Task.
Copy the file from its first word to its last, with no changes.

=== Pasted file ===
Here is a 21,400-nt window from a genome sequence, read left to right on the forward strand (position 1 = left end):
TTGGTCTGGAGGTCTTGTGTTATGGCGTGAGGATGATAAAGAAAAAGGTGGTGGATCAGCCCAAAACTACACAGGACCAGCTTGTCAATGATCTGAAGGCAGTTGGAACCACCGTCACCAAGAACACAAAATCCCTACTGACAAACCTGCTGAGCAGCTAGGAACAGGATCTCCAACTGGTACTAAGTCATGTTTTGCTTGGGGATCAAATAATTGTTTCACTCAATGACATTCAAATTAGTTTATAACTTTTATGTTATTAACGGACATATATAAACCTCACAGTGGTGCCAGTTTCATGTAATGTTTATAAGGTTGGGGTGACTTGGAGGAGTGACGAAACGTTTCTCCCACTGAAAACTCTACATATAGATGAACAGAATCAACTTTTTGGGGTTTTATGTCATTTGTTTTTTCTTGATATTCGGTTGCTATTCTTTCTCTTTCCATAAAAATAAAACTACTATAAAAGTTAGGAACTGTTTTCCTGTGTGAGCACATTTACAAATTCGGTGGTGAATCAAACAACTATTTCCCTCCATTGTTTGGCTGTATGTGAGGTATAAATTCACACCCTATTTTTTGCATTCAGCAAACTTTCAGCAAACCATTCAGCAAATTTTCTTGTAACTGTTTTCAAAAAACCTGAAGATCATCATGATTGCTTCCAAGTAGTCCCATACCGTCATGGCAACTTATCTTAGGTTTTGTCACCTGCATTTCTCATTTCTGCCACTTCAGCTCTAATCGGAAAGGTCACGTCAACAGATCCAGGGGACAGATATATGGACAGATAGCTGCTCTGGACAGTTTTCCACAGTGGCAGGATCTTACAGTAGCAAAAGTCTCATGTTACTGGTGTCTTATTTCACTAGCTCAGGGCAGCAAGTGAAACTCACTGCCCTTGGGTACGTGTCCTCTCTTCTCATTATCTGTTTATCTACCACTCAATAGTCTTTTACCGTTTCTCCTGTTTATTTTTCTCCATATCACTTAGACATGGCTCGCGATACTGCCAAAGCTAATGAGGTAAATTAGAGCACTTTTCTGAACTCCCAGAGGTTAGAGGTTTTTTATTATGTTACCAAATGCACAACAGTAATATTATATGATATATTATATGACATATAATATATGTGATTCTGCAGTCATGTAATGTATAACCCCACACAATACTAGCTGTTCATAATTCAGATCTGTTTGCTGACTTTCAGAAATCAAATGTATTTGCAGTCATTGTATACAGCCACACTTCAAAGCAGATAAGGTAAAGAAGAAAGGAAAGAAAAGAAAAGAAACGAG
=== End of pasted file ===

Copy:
Here is a 21,400-nt window from a genome sequence, read left to right on the forward strand (position 1 = left end):
TTGGTCTGGAGGTCTTGTGTTATGGCGTGAGGATGATAAAGAAAAAGGTGGTGGATCAGCCCAAAACTACACAGGACCAGCTTGTCAATGATCTGAAGGCAGTTGGAACCACCGTCACCAAGAACACAAAATCCCTACTGACAAACCTGCTGAGCAGCTAGGAACAGGATCTCCAACTGGTACTAAGTCATGTTTTGCTTGGGGATCAAATAATTGTTTCACTCAATGACATTCAAATTAGTTTATAACTTTTATGTTATTAACGGACATATATAAACCTCACAGTGGTGCCAGTTTCATGTAATGTTTATAAGGTTGGGGTGACTTGGAGGAGTGACGAAACGTTTCTCCCACTGAAAACTCTACATATAGATGAACAGAATCAACTTTTTGGGGTTTTATGTCATTTGTTTTTTCTTGATATTCGGTTGCTATTCTTTCTCTTTCCATAAAAATAAAACTACTATAAAAGTTAGGAACTGTTTTCCTGTGTGAGCACATTTACAAATTCGGTGGTGAATCAAACAACTATTTCCCTCCATTGTTTGGCTGTATGTGAGGTATAAATTCACACCCTATTTTTTGCATTCAGCAAACTTTCAGCAAACCATTCAGCAAATTTTCTTGTAACTGTTTTCAAAAAACCTGAAGATCATCATGATTGCTTCCAAGTAGTCCCATACCGTCATGGCAACTTATCTTAGGTTTTGTCACCTGCATTTCTCATTTCTGCCACTTCAGCTCTAATCGGAAAGGTCACGTCAACAGATCCAGGGGACAGATATATGGACAGATAGCTGCTCTGGACAGTTTTCCACAGTGGCAGGATCTTACAGTAGCAAAAGTCTCATGTTACTGGTGTCTTATTTCACTAGCTCAGGGCAGCAAGTGAAACTCACTGCCCTTGGGTACGTGTCCTCTCTTCTCATTATCTGTTTATCTACCACTCAATAGTCTTTTACCGTTTCTCCTGTTTATTTTTCTCCATATCACTTAGACATGGCTCGCGATACTGCCAAAGCTAATGAGGTAAATTAGAGCACTTTTCTGAACTCCCAGAGGTTAGAGGTTTTTTATTATGTTACCAAATGCACAACAGTAATATTATATGATATATTATATGACATATAATATATGTGATTCTGCAGTCATGTAATGTATAACCCCACACAATACTAGCTGTTCATAATTCAGATCTGTTTGCTGACTTTCAGAAATCAAATGTATTTGCAGTCATTGTATACAGCCACACTTCAAAGCAGATAAGGTAAAGAAGAAAGGAAAGAAAAGAAAAGAAACGAG